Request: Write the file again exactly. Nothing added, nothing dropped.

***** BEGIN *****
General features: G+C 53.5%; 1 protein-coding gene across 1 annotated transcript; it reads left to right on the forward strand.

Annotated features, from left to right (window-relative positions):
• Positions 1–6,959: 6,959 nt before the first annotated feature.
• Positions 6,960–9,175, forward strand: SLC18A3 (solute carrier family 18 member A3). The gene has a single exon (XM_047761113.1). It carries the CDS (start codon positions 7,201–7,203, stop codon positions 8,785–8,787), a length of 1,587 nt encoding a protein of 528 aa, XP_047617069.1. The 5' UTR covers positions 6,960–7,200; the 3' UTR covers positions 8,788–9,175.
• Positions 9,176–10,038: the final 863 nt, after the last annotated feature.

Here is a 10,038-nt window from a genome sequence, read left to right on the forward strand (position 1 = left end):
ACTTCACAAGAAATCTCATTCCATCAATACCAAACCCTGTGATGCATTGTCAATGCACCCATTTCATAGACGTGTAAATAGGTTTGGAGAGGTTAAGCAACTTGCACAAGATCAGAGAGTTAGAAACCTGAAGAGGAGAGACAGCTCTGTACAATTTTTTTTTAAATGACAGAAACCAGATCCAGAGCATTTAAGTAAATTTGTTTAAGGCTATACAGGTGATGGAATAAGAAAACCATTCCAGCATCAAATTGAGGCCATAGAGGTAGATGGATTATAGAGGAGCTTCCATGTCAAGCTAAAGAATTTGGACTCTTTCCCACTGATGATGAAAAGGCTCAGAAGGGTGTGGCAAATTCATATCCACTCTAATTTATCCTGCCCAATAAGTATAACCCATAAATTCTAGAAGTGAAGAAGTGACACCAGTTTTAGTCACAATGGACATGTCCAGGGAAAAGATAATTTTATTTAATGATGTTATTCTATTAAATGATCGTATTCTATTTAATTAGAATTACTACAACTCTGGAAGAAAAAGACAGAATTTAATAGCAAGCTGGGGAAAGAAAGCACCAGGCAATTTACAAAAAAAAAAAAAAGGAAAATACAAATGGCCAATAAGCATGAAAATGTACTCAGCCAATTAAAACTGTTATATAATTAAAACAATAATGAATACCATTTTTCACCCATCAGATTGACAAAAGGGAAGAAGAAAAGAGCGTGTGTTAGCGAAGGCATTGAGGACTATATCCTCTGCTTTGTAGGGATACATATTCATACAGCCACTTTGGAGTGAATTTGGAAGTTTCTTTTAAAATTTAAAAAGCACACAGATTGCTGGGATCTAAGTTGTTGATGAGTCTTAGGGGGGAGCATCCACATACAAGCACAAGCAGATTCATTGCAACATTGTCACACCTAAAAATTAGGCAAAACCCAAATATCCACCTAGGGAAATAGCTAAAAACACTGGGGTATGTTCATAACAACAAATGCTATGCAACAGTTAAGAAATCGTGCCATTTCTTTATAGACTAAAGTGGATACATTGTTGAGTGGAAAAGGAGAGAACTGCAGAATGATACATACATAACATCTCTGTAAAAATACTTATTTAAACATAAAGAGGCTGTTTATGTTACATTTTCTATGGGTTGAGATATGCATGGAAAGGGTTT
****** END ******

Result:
General features: G+C 53.5%; 1 protein-coding gene across 1 annotated transcript; it reads left to right on the forward strand.

Annotated features, from left to right (window-relative positions):
• Positions 1–6,959: 6,959 nt before the first annotated feature.
• Positions 6,960–9,175, forward strand: SLC18A3 (solute carrier family 18 member A3). The gene has a single exon (XM_047761113.1). It carries the CDS (start codon positions 7,201–7,203, stop codon positions 8,785–8,787), a length of 1,587 nt encoding a protein of 528 aa, XP_047617069.1. The 5' UTR covers positions 6,960–7,200; the 3' UTR covers positions 8,788–9,175.
• Positions 9,176–10,038: the final 863 nt, after the last annotated feature.

Here is a 10,038-nt window from a genome sequence, read left to right on the forward strand (position 1 = left end):
ACTTCACAAGAAATCTCATTCCATCAATACCAAACCCTGTGATGCATTGTCAATGCACCCATTTCATAGACGTGTAAATAGGTTTGGAGAGGTTAAGCAACTTGCACAAGATCAGAGAGTTAGAAACCTGAAGAGGAGAGACAGCTCTGTACAATTTTTTTTTAAATGACAGAAACCAGATCCAGAGCATTTAAGTAAATTTGTTTAAGGCTATACAGGTGATGGAATAAGAAAACCATTCCAGCATCAAATTGAGGCCATAGAGGTAGATGGATTATAGAGGAGCTTCCATGTCAAGCTAAAGAATTTGGACTCTTTCCCACTGATGATGAAAAGGCTCAGAAGGGTGTGGCAAATTCATATCCACTCTAATTTATCCTGCCCAATAAGTATAACCCATAAATTCTAGAAGTGAAGAAGTGACACCAGTTTTAGTCACAATGGACATGTCCAGGGAAAAGATAATTTTATTTAATGATGTTATTCTATTAAATGATCGTATTCTATTTAATTAGAATTACTACAACTCTGGAAGAAAAAGACAGAATTTAATAGCAAGCTGGGGAAAGAAAGCACCAGGCAATTTACAAAAAAAAAAAAAAGGAAAATACAAATGGCCAATAAGCATGAAAATGTACTCAGCCAATTAAAACTGTTATATAATTAAAACAATAATGAATACCATTTTTCACCCATCAGATTGACAAAAGGGAAGAAGAAAAGAGCGTGTGTTAGCGAAGGCATTGAGGACTATATCCTCTGCTTTGTAGGGATACATATTCATACAGCCACTTTGGAGTGAATTTGGAAGTTTCTTTTAAAATTTAAAAAGCACACAGATTGCTGGGATCTAAGTTGTTGATGAGTCTTAGGGGGGAGCATCCACATACAAGCACAAGCAGATTCATTGCAACATTGTCACACCTAAAAATTAGGCAAAACCCAAATATCCACCTAGGGAAATAGCTAAAAACACTGGGGTATGTTCATAACAACAAATGCTATGCAACAGTTAAGAAATCGTGCCATTTCTTTATAGACTAAAGTGGATACATTGTTGAGTGGAAAAGGAGAGAACTGCAGAATGATACATACATAACATCTCTGTAAAAATACTTATTTAAACATAAAGAGGCTGTTTATGTTACATTTTCTATGGGTTGAGATATGCATGGAAAGGGTTT